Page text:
Rufo proposes that the details of the stages corresponds to actual social organization in the space around Marx. The example Rufo does not give was the debate, primarily between Stalin and Mao, as to whether or not a communist revolution was possible in China. Stalin was of the opinion that China could not have a communist revolution, because it did not have a significant working or capitalist class. Instead, it had a feudal peasantry, and had to go through its capitalist revolution before there was a proletariat that was able to revolt. The insight of the late Mao Tse-Tsung was that Marx’s ideas had to be rephrased in terms of the Chinese body politic, before they were applicable. In China, the peasantry was the sea through which the communist guerrillas swam as the invisible fish, so the communist revolution in China was the revolution of the working peasantry against the feudal ruling class.

          Returning to Rufo’s book, according to Rufo the brilliant insight of Angela Davis was that, in the United States, the Marxian conflict between the ruling class and the ruled class was a conflict between the races, not a conflict between persons doing different sorts of work, the white race being the ruling class and the black race being the ruled class. Other racial groups hardly entered this discussion. The net result was that the racial identitarian ideas seen in Rufo’s volume were the rational outcome of applying Marxist thinking to the actual social situation in America. Marxists who sit there saying that the important struggle is a class struggle missed the point that the same ideas could be applied with equal validity to the racial struggle.

          With respect to the abortion issue, I actually interact with people who are opposed to abortion. The opposition to abortion has extremely little to do with denying women equity, and a great deal to do with the firmly held belief of the anti-abortionists that abortion is murder and therefore that opposing abortion is the same as supporting laws against first-degree murder.

          With respect to speech bans, I was referring to the issues being litigated in federal court in CASE NO. 3:22-CV-01213, Missouri and a bunch of other states and several persons against Joseph R Biden, Jr.. That case has reached no further than a preliminary injunction being issued, the injunction being appealed to the Circuit Court of Appeals, but we still can expect an appeal of the preliminary injunction perhaps to en banc hearing of the Court of Appeals and sooner or later an appeal to the Supreme Court. The actual case will meanwhile be heard. Associated with the case, other than a 150+ page ruling supporting the preliminary injunction, there is a vast body of supporting material which is accessible on PACER for a very modest fee. The preliminary injunction may be read at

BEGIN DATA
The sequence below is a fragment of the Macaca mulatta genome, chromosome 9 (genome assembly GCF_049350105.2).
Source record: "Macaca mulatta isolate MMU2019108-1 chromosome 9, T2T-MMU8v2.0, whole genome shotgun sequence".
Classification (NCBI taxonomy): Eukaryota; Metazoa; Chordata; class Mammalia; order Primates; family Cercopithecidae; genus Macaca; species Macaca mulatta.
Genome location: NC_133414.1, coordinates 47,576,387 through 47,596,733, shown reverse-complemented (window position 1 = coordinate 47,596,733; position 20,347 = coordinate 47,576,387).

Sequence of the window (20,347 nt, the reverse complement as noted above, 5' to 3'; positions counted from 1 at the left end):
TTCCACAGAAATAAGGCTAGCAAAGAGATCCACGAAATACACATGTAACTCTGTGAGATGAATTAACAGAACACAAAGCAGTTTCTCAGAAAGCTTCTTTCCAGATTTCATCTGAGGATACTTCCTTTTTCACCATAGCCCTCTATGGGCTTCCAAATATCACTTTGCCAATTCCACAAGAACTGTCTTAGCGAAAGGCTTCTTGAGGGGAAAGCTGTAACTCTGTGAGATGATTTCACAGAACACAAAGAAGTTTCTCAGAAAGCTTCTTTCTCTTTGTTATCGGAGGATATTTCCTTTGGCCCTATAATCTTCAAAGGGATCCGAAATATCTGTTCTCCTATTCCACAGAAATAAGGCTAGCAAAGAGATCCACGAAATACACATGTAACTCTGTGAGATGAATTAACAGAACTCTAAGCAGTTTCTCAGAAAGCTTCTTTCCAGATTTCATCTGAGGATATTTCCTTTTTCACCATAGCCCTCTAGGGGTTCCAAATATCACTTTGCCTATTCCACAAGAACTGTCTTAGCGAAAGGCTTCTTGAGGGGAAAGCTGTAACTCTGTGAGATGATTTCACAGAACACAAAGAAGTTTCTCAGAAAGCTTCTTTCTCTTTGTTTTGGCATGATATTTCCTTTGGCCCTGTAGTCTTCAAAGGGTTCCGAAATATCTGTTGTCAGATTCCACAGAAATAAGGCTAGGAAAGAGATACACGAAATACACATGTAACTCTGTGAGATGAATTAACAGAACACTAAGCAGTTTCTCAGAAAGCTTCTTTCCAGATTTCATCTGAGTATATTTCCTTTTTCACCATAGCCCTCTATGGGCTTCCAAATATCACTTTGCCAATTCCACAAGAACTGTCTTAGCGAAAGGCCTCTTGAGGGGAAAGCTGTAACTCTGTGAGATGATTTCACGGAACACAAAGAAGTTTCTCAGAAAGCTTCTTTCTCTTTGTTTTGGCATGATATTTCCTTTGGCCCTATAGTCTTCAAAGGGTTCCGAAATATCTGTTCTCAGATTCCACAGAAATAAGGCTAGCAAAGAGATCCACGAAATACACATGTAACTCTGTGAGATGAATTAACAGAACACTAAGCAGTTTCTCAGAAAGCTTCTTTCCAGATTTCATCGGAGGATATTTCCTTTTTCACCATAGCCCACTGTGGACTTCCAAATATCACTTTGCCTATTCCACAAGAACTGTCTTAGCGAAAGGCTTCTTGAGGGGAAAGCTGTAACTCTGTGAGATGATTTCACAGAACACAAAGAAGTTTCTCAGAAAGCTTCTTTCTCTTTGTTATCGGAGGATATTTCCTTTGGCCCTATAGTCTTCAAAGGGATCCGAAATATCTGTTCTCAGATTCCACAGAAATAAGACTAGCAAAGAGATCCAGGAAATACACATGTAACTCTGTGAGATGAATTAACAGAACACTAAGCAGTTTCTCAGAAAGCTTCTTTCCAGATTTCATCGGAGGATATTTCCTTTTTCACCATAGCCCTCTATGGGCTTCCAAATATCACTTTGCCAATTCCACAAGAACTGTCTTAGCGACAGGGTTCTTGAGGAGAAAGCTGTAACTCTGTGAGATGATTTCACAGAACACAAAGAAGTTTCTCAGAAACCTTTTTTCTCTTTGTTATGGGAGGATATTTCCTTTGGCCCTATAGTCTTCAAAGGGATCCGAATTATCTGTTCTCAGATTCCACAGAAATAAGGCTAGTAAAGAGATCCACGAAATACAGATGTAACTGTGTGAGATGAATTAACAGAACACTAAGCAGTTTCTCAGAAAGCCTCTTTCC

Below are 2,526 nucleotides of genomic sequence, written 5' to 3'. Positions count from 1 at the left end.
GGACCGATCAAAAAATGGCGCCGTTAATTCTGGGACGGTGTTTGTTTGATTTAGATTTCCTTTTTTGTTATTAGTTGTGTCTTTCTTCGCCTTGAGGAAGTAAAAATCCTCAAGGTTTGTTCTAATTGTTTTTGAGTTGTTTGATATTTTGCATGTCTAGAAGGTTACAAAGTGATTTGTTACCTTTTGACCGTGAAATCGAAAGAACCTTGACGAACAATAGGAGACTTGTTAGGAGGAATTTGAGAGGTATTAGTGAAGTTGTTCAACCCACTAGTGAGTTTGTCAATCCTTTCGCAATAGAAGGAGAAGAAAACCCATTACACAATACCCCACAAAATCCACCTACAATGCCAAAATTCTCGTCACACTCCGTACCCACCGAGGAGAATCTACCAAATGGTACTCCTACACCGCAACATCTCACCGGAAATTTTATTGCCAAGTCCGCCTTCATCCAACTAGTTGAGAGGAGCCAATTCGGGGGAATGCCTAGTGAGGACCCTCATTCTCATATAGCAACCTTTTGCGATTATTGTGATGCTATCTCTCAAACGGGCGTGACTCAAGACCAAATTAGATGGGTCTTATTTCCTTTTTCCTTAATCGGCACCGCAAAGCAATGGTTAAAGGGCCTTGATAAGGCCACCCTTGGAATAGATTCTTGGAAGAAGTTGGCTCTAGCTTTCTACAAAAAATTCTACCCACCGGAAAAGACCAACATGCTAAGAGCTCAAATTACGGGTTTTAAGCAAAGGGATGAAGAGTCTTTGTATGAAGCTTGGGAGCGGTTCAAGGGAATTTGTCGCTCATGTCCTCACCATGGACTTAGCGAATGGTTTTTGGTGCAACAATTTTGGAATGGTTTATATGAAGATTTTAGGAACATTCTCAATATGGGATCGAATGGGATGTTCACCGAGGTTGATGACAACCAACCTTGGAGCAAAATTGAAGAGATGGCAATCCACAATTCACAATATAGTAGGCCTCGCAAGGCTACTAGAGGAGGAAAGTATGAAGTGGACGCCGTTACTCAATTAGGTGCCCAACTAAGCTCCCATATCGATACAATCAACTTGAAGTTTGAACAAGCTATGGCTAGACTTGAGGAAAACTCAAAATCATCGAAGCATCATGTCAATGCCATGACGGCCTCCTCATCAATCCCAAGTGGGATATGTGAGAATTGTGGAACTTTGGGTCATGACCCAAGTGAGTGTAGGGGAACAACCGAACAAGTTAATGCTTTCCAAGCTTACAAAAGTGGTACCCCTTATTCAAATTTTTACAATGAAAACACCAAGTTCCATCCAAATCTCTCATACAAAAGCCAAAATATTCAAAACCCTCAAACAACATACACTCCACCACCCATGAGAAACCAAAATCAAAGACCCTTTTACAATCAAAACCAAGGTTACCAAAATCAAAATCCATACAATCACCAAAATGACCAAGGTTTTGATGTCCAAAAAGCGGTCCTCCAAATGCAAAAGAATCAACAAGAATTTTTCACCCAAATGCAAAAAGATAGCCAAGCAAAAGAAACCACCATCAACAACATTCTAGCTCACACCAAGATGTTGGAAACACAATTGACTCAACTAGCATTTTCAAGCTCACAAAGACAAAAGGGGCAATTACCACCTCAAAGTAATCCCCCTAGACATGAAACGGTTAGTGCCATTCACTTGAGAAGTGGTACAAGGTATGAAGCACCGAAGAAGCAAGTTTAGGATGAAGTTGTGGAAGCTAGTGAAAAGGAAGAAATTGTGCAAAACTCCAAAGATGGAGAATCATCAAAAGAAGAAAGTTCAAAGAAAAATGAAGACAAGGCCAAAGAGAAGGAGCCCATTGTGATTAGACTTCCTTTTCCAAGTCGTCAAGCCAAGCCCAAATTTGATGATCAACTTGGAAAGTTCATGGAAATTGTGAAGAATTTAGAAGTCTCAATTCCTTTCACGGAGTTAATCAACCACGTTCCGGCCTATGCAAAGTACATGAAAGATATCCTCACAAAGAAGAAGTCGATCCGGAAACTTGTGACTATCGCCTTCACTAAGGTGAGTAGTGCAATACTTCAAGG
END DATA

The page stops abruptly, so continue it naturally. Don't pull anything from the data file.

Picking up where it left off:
I would anticipate that one side or the other will by and by ask X to hand over the entire body of related documents, unredacted, and eventually these will be worked through enough that people will form an opinion on what was said to X/Twitter. Mind you, I expect that many if not most readers will have formed a conclusion first and then be searching for documents that can be interpreted as supporting their opinions.

          Finally, with respect to your opening words, descriptions of which might be a bit more pointed than ’words ’, some years ago I said that describing everything in sight as racist, whether it appeared to be actually related to race or not, was eventually going to have an unintended effect. The unintended effect was that, when something was labeled as racist, people who disagreed with the speaker would conclude that this something must be something good, because they judged an idea by its enemies.

          In the case at hand, Rufo’s book is surely much less racist than some of the people he quotes in the book as advocating for DEI training. The notion that precision in calculation is an example of white racism, which I have encountered elsewhere, is a noteworthy example. With respect to Rufo’s general description of affirmative action and DEI types infiltrating and distorting the Academy, I am a retired college professor, and I saw DEI in action at first hand. Rufo may well have selected a few choice cases in which the information was readily available, for example Buffalo, but his description is familiar.

  2. Nicholas Sarwark Nicholas Sarwark September 21, 2023

    The solution is to use these people power techniques to advance libertarian policies like getting corporations to divest from states that continue to tax food, or employ prison labor.

    Use the market to change the laws.